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CRISPR/Cas9-mediated targeted mutagenesis of GmLHY genes alters plant height and internode length in soybean

Abstract

Background

Soybean (Glycine max) is an economically important oil and protein crop. Plant height is a key trait that significantly impacts the yield of soybean; however, research on the molecular mechanisms associated with soybean plant height is lacking. The CRISPR (clustered regularly interspaced short palindromic repeat)/Cas9 (CRISPR-associated system 9) system is a recently developed technology for gene editing that has been utilized to edit the genomes of crop plants.

Results

Here, we designed four gRNAs to mutate four LATE ELONGATED HYPOCOTYL (LHY) genes in soybean. In order to test whether the gRNAs could perform properly in transgenic soybean plants, we first tested the CRISPR construct in transgenic soybean hairy roots using Agrobacterium rhizogenes strain K599. Once confirmed, we performed stable soybean transformation and obtained 19 independent transgenic soybean plants. Subsequently, we obtained one T1 transgene-free homozygous quadruple mutant of GmLHY by self-crossing. The phenotypes of the T2-generation transgene-free quadruple mutant plants were observed, and the results showed that the quadruple mutant of GmLHY displayed reduced plant height and shortened internodes. The levels of endogenous gibberellic acid (GA3) in Gmlhy1a1b2a2b was lower than in the wild type (WT), and the shortened internode phenotype could be rescued by treatment with exogenous GA3. In addition, the relative expression levels of GA metabolic pathway genes in the quadruple mutant of GmLHY were significantly decreased in comparison to the WT. These results suggest that GmLHY encodes an MYB transcription factor that affects plant height through mediating the GA pathway in soybean. We also developed genetic markers for identifying mutants for application in breeding studies.

Conclusions

Our results indicate that CRISPR/Cas9-mediated targeted mutagenesis of four GmLHY genes reduces soybean plant height and shortens internodes from 20 to 35 days after emergence (DAE). These findings provide insight into the mechanisms underlying plant height regulatory networks in soybean.

Background

Soybean is one of the most important economic sources of vegetable oil and protein worldwide, and plant height, node number, internode length, branch number, and seed size are significant factors that affect soybean yield [1, 2]. Plant height is a key trait of plant ideotypes, and a relatively shorter stem length contributes to increased yield in modern breeding programs [3,4,5]. Some plant height genes have thus been cloned by map-based cloning in several plant species, such as maize [6,7,8], rice [9,10,11], tomato [12], and soybean [13, 14]. For example, GA3 b-hydroxylase (ZmGA3ox2) was cloned using candidate gene association mapping and a genetic assay from the dwarf mutant d1–6016 and responded for the dwarf mutant in maize [7]. The Brachytic2 (Br2) gene, which was cloned from maize by mapping, significantly impacts plant height [8]. Recent research showed that GmDW1 (dwarf mutant) encodes an ent-kaurene synthase, and the mutant of GmDW1 displayed reduced plant height and shortened internodes in soybean [13]. In addition, several transcription factor (TF) families play important roles in plant height. For instance, OsNAC2 is a NAC transcription factor, and the constitutive expression of OsNAC2 resulted in shorter internodes and shorter spikelets in rice [15].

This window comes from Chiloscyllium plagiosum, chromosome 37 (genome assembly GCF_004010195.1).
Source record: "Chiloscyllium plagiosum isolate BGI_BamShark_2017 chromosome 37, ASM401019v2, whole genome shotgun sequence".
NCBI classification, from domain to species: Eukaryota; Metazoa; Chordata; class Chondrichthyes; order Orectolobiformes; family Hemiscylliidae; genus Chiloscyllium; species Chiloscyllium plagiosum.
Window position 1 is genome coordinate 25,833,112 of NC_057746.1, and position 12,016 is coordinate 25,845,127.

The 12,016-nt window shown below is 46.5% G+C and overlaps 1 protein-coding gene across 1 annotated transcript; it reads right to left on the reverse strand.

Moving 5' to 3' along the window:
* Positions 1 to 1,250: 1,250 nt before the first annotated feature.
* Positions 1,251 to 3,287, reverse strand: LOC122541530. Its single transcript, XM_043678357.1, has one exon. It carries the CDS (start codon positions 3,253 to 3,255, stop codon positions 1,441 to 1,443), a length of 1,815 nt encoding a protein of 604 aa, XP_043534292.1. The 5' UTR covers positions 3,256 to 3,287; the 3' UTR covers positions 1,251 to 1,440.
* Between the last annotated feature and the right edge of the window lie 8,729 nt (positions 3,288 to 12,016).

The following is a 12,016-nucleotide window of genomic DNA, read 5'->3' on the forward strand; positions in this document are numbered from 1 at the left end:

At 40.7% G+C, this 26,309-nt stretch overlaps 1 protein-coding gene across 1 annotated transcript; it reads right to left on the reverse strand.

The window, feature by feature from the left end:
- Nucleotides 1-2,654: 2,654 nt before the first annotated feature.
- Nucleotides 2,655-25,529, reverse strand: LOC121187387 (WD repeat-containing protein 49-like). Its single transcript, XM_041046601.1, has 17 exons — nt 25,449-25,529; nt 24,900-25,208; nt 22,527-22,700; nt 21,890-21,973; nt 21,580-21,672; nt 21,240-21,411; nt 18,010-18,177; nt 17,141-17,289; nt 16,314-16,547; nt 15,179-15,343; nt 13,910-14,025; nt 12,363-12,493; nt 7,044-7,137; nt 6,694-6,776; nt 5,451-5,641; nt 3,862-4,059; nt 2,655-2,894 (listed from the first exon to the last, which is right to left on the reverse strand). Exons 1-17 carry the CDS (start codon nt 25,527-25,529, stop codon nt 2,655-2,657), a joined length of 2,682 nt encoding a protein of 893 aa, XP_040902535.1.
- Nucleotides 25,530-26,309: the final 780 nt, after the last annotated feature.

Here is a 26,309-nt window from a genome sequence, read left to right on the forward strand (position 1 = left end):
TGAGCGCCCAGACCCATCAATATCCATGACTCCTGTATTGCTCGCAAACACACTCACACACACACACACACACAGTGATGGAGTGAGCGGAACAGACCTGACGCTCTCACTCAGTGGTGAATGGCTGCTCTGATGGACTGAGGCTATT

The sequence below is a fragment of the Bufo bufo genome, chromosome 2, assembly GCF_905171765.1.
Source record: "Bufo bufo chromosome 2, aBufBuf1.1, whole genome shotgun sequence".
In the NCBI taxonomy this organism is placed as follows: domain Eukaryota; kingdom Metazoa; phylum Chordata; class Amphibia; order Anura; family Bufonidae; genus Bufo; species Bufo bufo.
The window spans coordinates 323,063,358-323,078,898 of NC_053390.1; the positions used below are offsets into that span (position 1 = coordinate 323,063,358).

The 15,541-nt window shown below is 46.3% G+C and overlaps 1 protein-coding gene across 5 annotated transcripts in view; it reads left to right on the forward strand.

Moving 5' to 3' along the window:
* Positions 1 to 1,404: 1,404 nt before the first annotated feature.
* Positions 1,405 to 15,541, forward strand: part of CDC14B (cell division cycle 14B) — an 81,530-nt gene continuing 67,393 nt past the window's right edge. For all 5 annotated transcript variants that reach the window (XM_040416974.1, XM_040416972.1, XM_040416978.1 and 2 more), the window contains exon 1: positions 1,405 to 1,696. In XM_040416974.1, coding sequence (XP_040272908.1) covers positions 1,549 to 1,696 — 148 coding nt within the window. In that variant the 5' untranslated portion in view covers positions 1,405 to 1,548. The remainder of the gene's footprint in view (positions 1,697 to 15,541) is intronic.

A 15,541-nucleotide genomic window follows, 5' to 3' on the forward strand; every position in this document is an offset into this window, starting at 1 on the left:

Circadian clocks are endogenous 24-h oscillators that allow organisms to anticipate daily changes in their environment, playing critical roles in many biological processes and stress responses by regulating up to 80% of the transcriptome in plants [16,17,18]. LHY and CCA1 are key components of the central oscillator and encode two morning-expressed MYB TFs in Arabidopsis [19, 20]. AtLHY/CCA1 can bind to the evening element (EE; AAATATCT) of the promoter of TIMING OF CAB EXPRESSION 1 (TOC1) and act redundantly to repress the transcription of the AtTOC1 gene during the day [21]. AtTOC1 represses AtCCA1 and AtLHY from its induction at dusk until slightly before dawn [22]. Other functions of LHY/CCA1 in flowering and the stress response have been reported [23, 24]. For example, silencing of NaLHY abolished the vertical movement of flowers under continuous light conditions in Nicotiana [23]. A recent report showed that AtLHY can regulate the expression of abscisic acid (ABA) signaling components and downstream response genes to potentiate some ABA responses [24]. However, the potential functions of the LHY/CCA1 family members in soybean are still unclear.

The CRISPR/Cas9 system was recently engineered for the genetic manipulation of plants [25,26,27,28]. The use of CRISPR/Cas9 technology has attracted great attention and has been successfully applied in various crops for genome editing, such as wheat [29, 30], maize [31, 32], rice [33], barley [34], tomato [35, 36], and soybean [37,38,39]. There are four GmLHY genes in soybean, named GmLHY1a, GmLHY1b, GmLHY2a, and GmLHY2b, but the functions of these genes remain unknown. Therefore, in the current study, the CRISPR/Cas9 system was used to target four GmLHY genes in soybean. We observed the phenotype of the T2-generation transgene-free quadruple mutant of GmLHY and found that the height and internodes of the quadruple mutant were significantly shorter than that of the WT. Moreover, the relative expression levels of GA metabolic pathway genes in the quadruple mutant of GmLHY were significantly lower than in WT. These results suggested that GmLHY directly or indirectly regulates plant height by mediating key components of the GA pathway. We also developed genetic markers for the identification of mutants for use in breeding studies. Our findings suggest that the manipulation of these genes should facilitate improvements in plant height and internodes in soybean.